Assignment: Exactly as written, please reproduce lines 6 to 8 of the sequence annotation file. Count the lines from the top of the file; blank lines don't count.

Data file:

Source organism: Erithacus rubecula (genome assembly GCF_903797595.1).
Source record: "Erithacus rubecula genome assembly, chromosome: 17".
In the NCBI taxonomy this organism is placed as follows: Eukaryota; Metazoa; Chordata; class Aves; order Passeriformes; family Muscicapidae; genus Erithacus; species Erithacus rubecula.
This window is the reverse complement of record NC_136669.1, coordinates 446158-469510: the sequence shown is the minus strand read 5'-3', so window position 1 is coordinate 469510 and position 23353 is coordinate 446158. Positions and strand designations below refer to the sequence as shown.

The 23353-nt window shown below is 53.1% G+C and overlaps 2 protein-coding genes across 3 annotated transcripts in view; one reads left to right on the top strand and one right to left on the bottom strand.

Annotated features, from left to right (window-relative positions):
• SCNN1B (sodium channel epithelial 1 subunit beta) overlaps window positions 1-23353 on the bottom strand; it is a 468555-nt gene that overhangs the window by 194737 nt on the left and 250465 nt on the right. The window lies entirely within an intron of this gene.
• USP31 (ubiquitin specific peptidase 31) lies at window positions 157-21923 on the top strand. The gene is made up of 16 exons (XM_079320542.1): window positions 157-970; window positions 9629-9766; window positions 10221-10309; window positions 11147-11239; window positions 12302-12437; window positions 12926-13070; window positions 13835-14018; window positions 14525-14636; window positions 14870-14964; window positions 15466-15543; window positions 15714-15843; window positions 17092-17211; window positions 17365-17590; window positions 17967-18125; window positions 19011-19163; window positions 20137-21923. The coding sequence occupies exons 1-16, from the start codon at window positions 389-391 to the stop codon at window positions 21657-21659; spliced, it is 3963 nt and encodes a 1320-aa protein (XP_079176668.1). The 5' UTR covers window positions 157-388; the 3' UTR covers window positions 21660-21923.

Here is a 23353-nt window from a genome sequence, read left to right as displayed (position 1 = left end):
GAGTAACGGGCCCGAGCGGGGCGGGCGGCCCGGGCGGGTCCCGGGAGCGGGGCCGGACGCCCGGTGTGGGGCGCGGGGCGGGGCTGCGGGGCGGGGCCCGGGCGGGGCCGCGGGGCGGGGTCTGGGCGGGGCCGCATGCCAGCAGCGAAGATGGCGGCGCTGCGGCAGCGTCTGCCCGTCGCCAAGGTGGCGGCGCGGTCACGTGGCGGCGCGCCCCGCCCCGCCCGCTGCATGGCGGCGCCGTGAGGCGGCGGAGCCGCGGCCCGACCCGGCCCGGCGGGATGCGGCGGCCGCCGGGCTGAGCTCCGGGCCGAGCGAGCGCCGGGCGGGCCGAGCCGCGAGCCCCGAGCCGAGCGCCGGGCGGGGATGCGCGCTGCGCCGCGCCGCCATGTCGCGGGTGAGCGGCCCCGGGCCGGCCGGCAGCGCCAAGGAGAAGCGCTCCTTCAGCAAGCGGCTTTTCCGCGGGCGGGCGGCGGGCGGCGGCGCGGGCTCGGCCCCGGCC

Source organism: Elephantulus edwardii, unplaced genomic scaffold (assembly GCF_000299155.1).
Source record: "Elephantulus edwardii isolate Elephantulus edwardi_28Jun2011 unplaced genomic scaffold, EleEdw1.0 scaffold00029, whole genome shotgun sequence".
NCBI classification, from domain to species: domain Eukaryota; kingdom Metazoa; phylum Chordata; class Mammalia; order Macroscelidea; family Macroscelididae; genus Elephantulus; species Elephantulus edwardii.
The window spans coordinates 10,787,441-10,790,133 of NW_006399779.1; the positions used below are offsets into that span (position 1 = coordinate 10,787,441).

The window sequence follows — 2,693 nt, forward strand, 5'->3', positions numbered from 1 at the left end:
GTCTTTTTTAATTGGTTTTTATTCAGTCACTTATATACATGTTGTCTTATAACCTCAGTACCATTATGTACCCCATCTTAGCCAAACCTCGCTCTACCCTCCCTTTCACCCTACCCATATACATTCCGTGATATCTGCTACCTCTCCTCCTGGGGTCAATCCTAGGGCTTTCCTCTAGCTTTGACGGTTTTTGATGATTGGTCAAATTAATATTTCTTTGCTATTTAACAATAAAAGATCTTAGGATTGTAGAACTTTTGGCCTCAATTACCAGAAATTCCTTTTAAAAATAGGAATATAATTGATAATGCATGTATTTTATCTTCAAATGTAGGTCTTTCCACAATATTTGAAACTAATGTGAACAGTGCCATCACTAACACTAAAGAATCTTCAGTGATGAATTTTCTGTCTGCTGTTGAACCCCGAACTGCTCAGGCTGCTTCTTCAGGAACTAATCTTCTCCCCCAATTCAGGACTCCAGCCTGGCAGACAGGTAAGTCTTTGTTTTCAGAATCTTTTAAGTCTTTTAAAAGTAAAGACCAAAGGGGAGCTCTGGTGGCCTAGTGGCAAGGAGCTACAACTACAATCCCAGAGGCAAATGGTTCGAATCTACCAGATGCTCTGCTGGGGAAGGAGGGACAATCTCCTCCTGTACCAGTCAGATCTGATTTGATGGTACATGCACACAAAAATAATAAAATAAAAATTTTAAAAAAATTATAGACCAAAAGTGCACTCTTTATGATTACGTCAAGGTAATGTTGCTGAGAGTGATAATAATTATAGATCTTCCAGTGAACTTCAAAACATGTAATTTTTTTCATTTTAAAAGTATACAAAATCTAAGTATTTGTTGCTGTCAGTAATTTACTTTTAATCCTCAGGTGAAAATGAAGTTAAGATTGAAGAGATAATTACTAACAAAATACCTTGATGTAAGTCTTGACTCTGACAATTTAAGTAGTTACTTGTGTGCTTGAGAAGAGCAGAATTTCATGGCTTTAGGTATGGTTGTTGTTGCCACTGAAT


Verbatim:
Annotated features, from left to right (window-relative positions):
• SCNN1B (sodium channel epithelial 1 subunit beta) overlaps window positions 1-23353 on the bottom strand; it is a 468555-nt gene that overhangs the window by 194737 nt on the left and 250465 nt on the right. The window lies entirely within an intron of this gene.
• USP31 (ubiquitin specific peptidase 31) lies at window positions 157-21923 on the top strand. The gene is made up of 16 exons (XM_079320542.1): window positions 157-970; window positions 9629-9766; window positions 10221-10309; window positions 11147-11239; window positions 12302-12437; window positions 12926-13070; window positions 13835-14018; window positions 14525-14636; window positions 14870-14964; window positions 15466-15543; window positions 15714-15843; window positions 17092-17211; window positions 17365-17590; window positions 17967-18125; window positions 19011-19163; window positions 20137-21923. The coding sequence occupies exons 1-16, from the start codon at window positions 389-391 to the stop codon at window positions 21657-21659; spliced, it is 3963 nt and encodes a 1320-aa protein (XP_079176668.1). The 5' UTR covers window positions 157-388; the 3' UTR covers window positions 21660-21923.